A 2021 study showed that parents and grandparents of individuals with ADHD were at a higher risk of Alzheimer's and other forms of dementia, but the link is not well understood. More research is needed in this area.
Stimulant medication has been shown to improve many symptoms of ADHD, and for some, it may help manage working memory and other memory difficulties.
There are lots of ways to help you stay on track and remember details you need to know. These include:
Memory and sequencing games such as Concentration, matching games, and Simon Says can help strengthen existing memory skills.
Repeating and rehearsing information, routines, and other things you or your child need to remember can help it "stick" better. When giving instructions to a child with ADHD, ask them to repeat what you said.
Mnenomics involves using little "tricks" to link new information being learned to information you already know.
Examples of mnemonics include:
There does not appear to be a way to reliably improve working memory in a sustained, long-term way. Apps and games exist with the purpose of improving working memory, and "brain training", but the evidence is mixed on their efficacy.
There is more evidence for improvements in the task specifically "worked" by the app, but less to support these gains being applicable to other areas more broadly.
A 2019 study suggests promise for training tasks that target multiple cognitive constructs, instead of working memory or attention alone, and are administered in person instead of virtually. This approach showed an impact on the trained skills with transferred effects to everyday functioning such as behavior, academics, confidence, cooperation, and self-esteem. More research is needed to explore these findings.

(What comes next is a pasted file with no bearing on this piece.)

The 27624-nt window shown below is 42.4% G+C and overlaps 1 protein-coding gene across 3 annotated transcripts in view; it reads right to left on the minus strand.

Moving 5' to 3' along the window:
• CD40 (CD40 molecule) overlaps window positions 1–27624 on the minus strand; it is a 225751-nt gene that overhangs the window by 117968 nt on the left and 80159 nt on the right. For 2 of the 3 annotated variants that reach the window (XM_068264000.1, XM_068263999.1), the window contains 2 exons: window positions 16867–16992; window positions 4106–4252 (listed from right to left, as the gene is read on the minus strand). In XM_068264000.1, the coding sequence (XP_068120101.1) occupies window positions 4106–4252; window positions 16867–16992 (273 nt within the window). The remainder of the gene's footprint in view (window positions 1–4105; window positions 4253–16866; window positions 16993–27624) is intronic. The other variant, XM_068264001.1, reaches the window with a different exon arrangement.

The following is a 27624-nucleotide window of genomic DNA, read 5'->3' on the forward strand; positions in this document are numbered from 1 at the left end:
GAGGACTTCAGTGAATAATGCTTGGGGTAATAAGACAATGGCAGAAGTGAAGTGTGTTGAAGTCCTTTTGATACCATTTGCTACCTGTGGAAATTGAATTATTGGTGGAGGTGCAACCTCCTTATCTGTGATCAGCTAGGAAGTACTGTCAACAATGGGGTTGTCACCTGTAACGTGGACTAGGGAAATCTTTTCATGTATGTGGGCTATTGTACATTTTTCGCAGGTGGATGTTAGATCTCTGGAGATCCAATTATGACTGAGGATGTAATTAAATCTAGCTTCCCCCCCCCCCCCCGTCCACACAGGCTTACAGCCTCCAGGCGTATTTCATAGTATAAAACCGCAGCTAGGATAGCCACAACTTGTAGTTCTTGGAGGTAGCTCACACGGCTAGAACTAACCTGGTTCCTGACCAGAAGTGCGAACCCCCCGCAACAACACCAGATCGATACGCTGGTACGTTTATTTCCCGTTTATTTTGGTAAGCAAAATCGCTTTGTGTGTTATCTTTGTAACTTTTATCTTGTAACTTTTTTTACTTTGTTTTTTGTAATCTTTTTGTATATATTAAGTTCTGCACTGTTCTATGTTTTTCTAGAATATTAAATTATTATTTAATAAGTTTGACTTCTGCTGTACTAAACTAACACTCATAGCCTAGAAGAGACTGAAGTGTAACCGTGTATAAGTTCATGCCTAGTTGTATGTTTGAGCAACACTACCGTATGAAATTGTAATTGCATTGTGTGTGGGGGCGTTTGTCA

Memory problems such as forgetfulness and poor working memory are linked to ADHD. People with ADHD may have difficulty encoding and processing information in their working memory, which may lead to problems with long-term memory.
There is no proven way to improve working memory overall, but research is being done into "brain training" apps and games as a way to positively affect working memory in people with ADHD. Tools such as mnemonic devices, calendars, organization apps, and utilizing reminders can help people with ADHD remember information, tasks, and events.
Stimulant medication and behavior therapy as part of the overall treatment of ADHD may also help with memory difficulties.
If you or your child have ADHD, you may notice symptoms like forgetfulness, inattention, and other characteristics affected by working memory. While you probably can't change your working memory significantly, you can work with and build on the skills you have.
See your healthcare provider to discuss treating your overall ADHD. This may help with memory symptoms. You can also try using memory "tricks" such as mnemonic devices and organizational tools to help you stay on track.
These conditions all share some similar symptoms, but it's not known for sure if they are connected. One study in 2021 showed that parents and grandparents of individuals with ADHD were at a higher risk of dementia conditions such as Alzheimer's, but the link is not well understood. More research is needed in this area.
Cognitive behavioral therapy (CBT) is one type of therapy that has been shown to be helpful for people with ADHD. ADHD coaching is another of several options. Which therapy works best largely depends on the individual.